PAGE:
When Congress passed a bipartisan law to forgive the college loans of women and men who devoted their lives to public service in 2007, it was seen as a financial lifeline to teachers, nurses, law enforcement officers and others. Except it hasn’t worked out that way. Of the 50,000 people who qualify for loan forgiveness, less than 200 people have actually been given access to it.
Michael Lewis, author of “Moneyball,” “The Big Short,” and “Liar’s Poker,” interviewed a lead plaintiff in a class action suit asserted by Selendy & Gay and spoke with Partner Maria Ginzburg for the latest episode of his podcast, which examined how Navient, the nation’s largest loan servicer, led thousands of borrowers astray to boost the company’s profits while harming public servants attempting to pay off student loans.
“People who dedicate their lives to public service regularly go into these careers with the back-breaking burden of tens of thousands of dollars of debt,” said Ginzburg, who is leading the class-action lawsuit with Faith Gay and Lena Konanova on behalf of nine teachers to ensure these public servants get the loan forgiveness to which they’re entitled. “But 98% of borrowers who submitted loan forgiveness applications since October 2017–the first date on which a borrower could have completed the 120 required payments–have been rejected.”
One of those clients, Bronx teacher Katherine Hyland, was prominently featured in Lewis’ podcast, “Against the Rules.” Under the law, the Public Service Loan Forgiveness program should qualify public servants who make 120 consecutive on-time loan payments to have the remaining balance of their loans forgiven. When Hyland, a middle school literacy teacher in the Bronx, asked Navient about the program in 2014, she was told she was “on track” to qualify. But in 2016, just months from what she thought was the finish line, Navient told her that, in fact, her loan wasn’t eligible—costing her three years of payments. In this episode entitled "The Seven Minute Rule," Lewis also interviewed a Navient call center employee, who explained the practices of the corporation—to keep calls with borrowers to no longer than seven minutes, with incentives and bonuses given to representatives with the shortest call times.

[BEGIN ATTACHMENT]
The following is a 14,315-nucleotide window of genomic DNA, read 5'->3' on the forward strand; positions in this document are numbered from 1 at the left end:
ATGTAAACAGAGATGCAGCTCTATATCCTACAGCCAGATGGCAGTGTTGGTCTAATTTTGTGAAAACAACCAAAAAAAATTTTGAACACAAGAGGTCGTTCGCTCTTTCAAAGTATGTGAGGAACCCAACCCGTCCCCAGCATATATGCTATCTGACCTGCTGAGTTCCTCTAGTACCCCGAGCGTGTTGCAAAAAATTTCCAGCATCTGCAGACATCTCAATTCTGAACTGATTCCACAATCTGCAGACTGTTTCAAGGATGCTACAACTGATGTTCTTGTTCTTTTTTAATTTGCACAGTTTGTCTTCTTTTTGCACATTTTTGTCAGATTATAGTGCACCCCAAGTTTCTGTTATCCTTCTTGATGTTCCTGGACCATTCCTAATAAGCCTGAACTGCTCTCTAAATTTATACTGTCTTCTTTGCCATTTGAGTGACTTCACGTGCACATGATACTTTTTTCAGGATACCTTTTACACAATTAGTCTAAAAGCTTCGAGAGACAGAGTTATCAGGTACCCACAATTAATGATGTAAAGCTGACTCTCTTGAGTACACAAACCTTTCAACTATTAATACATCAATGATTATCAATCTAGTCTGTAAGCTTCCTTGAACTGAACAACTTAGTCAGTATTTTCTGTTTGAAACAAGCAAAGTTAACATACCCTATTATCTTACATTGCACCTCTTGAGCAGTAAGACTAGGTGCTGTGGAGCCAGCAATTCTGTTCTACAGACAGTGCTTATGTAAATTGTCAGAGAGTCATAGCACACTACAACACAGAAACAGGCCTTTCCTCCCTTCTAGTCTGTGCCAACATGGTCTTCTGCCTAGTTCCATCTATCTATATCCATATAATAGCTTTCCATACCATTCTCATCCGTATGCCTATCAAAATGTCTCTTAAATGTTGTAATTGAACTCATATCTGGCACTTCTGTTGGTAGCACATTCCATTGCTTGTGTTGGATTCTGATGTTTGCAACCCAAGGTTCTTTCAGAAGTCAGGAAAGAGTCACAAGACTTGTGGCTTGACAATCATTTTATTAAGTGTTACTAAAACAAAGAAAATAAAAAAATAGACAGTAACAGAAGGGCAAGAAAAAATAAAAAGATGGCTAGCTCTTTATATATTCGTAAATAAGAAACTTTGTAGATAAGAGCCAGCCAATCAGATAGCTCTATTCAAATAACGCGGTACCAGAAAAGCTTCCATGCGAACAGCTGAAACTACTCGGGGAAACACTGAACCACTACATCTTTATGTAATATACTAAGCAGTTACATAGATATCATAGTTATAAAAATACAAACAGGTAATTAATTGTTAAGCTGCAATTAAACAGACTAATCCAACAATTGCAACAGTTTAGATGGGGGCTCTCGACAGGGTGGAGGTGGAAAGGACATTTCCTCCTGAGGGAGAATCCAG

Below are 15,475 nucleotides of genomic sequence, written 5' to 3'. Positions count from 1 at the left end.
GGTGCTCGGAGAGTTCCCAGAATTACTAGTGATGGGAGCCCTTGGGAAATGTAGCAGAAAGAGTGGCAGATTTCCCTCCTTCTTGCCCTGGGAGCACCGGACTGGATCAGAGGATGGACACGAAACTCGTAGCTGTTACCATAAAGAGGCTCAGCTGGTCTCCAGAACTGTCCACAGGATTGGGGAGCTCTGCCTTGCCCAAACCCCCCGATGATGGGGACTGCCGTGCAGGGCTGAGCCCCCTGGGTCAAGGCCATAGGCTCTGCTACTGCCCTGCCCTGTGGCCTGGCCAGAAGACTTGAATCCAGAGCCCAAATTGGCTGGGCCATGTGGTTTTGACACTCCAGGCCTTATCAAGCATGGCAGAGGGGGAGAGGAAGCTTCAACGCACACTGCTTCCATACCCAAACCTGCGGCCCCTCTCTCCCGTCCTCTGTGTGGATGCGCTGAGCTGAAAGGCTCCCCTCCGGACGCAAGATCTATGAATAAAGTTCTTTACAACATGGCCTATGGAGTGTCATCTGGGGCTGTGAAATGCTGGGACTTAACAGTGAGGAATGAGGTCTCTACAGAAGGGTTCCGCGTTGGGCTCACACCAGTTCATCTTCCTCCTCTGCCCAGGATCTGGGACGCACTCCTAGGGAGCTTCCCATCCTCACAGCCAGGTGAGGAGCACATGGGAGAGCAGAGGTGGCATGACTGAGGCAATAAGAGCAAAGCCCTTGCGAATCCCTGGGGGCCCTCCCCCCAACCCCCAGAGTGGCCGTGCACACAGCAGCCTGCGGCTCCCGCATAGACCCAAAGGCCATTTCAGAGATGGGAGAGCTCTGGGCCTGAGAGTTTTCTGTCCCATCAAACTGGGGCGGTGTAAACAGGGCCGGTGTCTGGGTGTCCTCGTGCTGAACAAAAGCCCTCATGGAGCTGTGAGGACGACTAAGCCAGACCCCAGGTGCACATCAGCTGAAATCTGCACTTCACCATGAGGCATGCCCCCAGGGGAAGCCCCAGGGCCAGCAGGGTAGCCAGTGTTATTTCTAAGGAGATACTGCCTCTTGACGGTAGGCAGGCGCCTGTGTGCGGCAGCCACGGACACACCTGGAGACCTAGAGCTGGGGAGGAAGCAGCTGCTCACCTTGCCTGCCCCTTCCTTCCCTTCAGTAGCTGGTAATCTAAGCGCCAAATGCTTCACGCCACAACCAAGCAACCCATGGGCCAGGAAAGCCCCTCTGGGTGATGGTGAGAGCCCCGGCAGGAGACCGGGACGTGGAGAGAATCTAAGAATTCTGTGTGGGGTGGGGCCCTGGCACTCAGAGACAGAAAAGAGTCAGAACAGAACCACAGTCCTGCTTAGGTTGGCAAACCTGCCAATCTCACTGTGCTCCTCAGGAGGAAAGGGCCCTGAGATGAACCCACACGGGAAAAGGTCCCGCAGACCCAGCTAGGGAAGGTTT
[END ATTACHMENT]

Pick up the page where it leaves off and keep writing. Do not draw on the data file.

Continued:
“The company that should be protecting and informing public servants about their financial decisions is taking advantage of them,” Ginzburg said. “If Michael Lewis’ readership is any indication, we know that that people will be watching closely to see whether Navient takes responsibility for all of the people they’ve harmed. Now is not the time to be on the wrong side of public servants.”